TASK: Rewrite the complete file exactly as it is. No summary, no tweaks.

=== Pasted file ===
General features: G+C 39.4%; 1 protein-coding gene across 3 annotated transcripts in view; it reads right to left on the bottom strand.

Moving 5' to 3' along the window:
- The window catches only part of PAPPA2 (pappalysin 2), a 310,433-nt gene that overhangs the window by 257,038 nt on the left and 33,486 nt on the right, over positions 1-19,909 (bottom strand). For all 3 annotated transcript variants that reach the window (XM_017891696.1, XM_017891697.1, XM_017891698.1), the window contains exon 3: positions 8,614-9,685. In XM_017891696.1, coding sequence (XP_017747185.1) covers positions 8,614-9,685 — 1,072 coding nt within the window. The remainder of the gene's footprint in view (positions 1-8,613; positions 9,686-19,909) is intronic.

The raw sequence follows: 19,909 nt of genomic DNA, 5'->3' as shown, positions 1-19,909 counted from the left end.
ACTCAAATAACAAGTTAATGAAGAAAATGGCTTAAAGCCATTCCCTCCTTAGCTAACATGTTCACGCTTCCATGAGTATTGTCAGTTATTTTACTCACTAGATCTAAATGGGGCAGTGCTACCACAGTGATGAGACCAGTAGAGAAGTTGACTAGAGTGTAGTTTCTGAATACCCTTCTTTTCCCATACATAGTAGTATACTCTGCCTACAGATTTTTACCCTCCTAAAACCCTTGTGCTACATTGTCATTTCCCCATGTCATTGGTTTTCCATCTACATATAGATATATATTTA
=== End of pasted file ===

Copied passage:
General features: G+C 39.4%; 1 protein-coding gene across 3 annotated transcripts in view; it reads right to left on the bottom strand.

Moving 5' to 3' along the window:
- The window catches only part of PAPPA2 (pappalysin 2), a 310,433-nt gene that overhangs the window by 257,038 nt on the left and 33,486 nt on the right, over positions 1-19,909 (bottom strand). For all 3 annotated transcript variants that reach the window (XM_017891696.1, XM_017891697.1, XM_017891698.1), the window contains exon 3: positions 8,614-9,685. In XM_017891696.1, coding sequence (XP_017747185.1) covers positions 8,614-9,685 — 1,072 coding nt within the window. The remainder of the gene's footprint in view (positions 1-8,613; positions 9,686-19,909) is intronic.

The raw sequence follows: 19,909 nt of genomic DNA, 5'->3' as shown, positions 1-19,909 counted from the left end.
ACTCAAATAACAAGTTAATGAAGAAAATGGCTTAAAGCCATTCCCTCCTTAGCTAACATGTTCACGCTTCCATGAGTATTGTCAGTTATTTTACTCACTAGATCTAAATGGGGCAGTGCTACCACAGTGATGAGACCAGTAGAGAAGTTGACTAGAGTGTAGTTTCTGAATACCCTTCTTTTCCCATACATAGTAGTATACTCTGCCTACAGATTTTTACCCTCCTAAAACCCTTGTGCTACATTGTCATTTCCCCATGTCATTGGTTTTCCATCTACATATAGATATATATTTA